In tune with today’s global economy, WyldHare Game Studios and Mjolnir have a new role-playing game out that satirizes all things corporate: Hot Money.
As with any mafia-style RPG on Facebook, the game comes with all the familiar elements: Players consume energy (Latte) to do tasks, earn experience and rewards, upgrade stats, attack other players, and of course, all of these play into becoming the best – which in this case is becoming the top dog of the business world, one way or another. However, while a lot of the features look strikingly similar to its text-based counterparts, the app is actually quite different.
To start things off, the basic tasks (Actions) that make up your typical quest system have a tendency to be broken up into four categories. The first is the most typical, where players perform a quirky action, such as offering to take care of people’s pet rocks after the Rapture, to earn experience towards new levels and some extra cash.
Once you’ve created a bit of a money sink, you can move onto the other three types of tasks which all cost both energy and money. These tasks will earn you levels in one of three extra fields: Fame, Wealth, and Power. Basically, this means that players can work their way up the leaderboards (if Hot Money had leaderboards) in four different ways. Additionally, as players do the various actions, they have a chance to earn special tokens.
These tokens include Blackmail, Hot Tips, Leaks, Fall Guys, and Latte refills. Aside from the Latte token that replenishes your energy, the rest are all used in the game’s player versus player element. The different tokens sort of make up a more complex replacement to the typical “Stamina” statistic from games like Mafia Wars, and each one allows players to attack another user’s Fame, Wealth and Power.
The way it works is pretty simple. If you have, say, a Blackmail token, you can attack someone’s Fame. Like most Facebook RPGs, the result will be automatically generated result and should you win the attack, you will take some of their Fame for your own. Of course, this works the other way around should you lose, but if you have Fall Guy tokens, you can consume one to negate the effects of any failed attack or defense.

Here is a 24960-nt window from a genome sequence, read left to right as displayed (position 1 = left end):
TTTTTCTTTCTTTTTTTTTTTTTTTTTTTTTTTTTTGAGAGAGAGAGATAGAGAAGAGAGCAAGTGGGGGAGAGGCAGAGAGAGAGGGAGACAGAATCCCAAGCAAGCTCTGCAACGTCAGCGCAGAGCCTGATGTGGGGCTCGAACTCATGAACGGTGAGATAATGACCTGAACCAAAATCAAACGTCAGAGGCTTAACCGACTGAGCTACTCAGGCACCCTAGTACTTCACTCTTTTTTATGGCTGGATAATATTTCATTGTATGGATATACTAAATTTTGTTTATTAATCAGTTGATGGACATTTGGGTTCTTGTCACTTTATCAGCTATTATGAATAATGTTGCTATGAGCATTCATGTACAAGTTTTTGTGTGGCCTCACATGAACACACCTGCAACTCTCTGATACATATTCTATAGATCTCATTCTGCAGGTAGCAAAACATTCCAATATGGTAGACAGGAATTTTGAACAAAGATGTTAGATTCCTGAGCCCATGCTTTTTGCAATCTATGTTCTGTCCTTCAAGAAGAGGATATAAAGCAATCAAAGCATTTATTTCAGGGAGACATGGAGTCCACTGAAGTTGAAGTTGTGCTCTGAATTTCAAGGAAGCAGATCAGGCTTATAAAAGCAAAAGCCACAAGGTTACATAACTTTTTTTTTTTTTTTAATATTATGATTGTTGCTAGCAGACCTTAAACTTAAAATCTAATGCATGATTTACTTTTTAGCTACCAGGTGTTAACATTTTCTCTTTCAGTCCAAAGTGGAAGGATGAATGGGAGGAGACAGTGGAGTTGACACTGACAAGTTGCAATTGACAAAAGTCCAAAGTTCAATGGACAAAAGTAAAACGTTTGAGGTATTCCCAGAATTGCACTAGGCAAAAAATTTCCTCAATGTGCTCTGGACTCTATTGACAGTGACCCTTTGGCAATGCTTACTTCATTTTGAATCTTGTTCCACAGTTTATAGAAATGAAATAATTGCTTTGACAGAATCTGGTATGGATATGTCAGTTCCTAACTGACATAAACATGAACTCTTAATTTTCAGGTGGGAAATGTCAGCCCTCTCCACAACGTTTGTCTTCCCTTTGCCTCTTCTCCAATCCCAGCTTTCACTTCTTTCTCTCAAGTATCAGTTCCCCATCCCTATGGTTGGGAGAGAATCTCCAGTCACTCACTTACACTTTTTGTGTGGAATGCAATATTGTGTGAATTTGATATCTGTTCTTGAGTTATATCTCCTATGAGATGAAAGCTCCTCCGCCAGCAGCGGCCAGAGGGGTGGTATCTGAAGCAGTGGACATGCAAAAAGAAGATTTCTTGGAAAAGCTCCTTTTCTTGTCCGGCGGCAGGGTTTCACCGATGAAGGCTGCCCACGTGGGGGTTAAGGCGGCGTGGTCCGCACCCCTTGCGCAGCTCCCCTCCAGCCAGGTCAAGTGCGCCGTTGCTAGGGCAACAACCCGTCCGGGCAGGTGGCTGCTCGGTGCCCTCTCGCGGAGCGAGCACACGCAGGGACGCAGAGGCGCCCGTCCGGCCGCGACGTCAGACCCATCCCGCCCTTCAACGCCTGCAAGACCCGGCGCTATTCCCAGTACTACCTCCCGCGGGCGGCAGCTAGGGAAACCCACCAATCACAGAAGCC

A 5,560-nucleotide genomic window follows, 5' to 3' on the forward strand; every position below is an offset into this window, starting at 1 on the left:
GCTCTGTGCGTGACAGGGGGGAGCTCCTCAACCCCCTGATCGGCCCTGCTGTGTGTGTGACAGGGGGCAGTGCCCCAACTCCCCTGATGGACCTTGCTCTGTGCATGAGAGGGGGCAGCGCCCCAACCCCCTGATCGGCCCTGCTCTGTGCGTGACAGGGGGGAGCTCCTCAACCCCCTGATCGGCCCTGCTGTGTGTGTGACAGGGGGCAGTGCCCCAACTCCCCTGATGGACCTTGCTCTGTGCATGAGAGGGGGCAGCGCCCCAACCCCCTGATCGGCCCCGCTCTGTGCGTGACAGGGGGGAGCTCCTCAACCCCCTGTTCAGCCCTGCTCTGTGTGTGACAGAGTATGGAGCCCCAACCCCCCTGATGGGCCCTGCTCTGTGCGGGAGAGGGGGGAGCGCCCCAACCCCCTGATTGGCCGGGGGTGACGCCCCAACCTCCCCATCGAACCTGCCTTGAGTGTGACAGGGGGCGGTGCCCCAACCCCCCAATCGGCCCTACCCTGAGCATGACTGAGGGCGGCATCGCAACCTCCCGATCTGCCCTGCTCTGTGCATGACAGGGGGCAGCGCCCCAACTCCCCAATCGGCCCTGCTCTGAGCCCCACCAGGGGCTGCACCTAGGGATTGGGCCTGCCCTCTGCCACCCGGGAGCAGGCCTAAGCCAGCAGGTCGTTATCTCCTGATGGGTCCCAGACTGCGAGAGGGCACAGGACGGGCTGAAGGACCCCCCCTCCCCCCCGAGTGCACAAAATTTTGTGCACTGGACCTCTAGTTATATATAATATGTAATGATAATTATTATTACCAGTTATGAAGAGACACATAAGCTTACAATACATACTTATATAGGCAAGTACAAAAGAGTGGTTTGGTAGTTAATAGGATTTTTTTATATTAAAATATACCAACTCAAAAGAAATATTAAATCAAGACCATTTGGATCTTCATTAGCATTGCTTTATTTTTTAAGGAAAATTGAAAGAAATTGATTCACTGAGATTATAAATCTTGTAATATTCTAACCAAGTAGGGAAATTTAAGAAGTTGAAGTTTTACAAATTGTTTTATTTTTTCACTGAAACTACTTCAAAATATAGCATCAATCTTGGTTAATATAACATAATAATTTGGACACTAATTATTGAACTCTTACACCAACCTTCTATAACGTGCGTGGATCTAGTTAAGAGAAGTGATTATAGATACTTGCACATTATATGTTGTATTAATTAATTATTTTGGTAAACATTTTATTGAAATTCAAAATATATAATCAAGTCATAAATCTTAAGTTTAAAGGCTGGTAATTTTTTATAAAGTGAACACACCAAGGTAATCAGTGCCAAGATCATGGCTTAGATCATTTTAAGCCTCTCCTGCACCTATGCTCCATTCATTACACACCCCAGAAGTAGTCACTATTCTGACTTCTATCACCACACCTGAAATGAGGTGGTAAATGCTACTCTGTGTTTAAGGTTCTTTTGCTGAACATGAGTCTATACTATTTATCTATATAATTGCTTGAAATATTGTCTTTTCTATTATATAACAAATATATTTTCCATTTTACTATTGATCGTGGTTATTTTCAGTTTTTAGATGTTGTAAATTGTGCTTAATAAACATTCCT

In fact, because you have to attack and defend in three different areas, you also have to allocate stats into six different satirized areas that that represent offensive and defensive capabilities needed for earning Fame, Wealth, and Power. Additionally, players may also improve such stats with items known as Perks and Lackeys. Unfortunately, while all of these grant stat bonuses and even an hourly chance at extra tokens, they all cost the virtual currency dubbed “Hot Bucks,” meaning that if you’re not looking to spend real money, you are at a disadvantage.
Using the multiple types of levels is certainly an interesting concept that Hot Money employs, but the biggest issue with it is that it feels like it has no point. As you level them, you earn new titles, but with no noticeable leaderboards implemented and no other benefit, there is no real reason for the player to choose one over the other. Additionally, there is a stark lack of social features as well.
It is true that you can invite your friends to join your “Network,” and yes, this does augment your “combat” capabilities when you attack other users. Nonetheless, such a use is something that has been done with even some of the earliest Facebook RPGs. Lately, we have seen them take more of an active role (i.e. in Castle Age or Haven), helping each other progress in a story via fighting bosses, being appointed to special ranks within the game to provide significant strategic bonuses, and so on. Of course, Hot Money’s social use isn’t bad, it just feels a bit dated by comparison.
In the end, Hot Money feels a bit average. Since it is in its early beta stages, a lot of of what we see is certainly subject to change.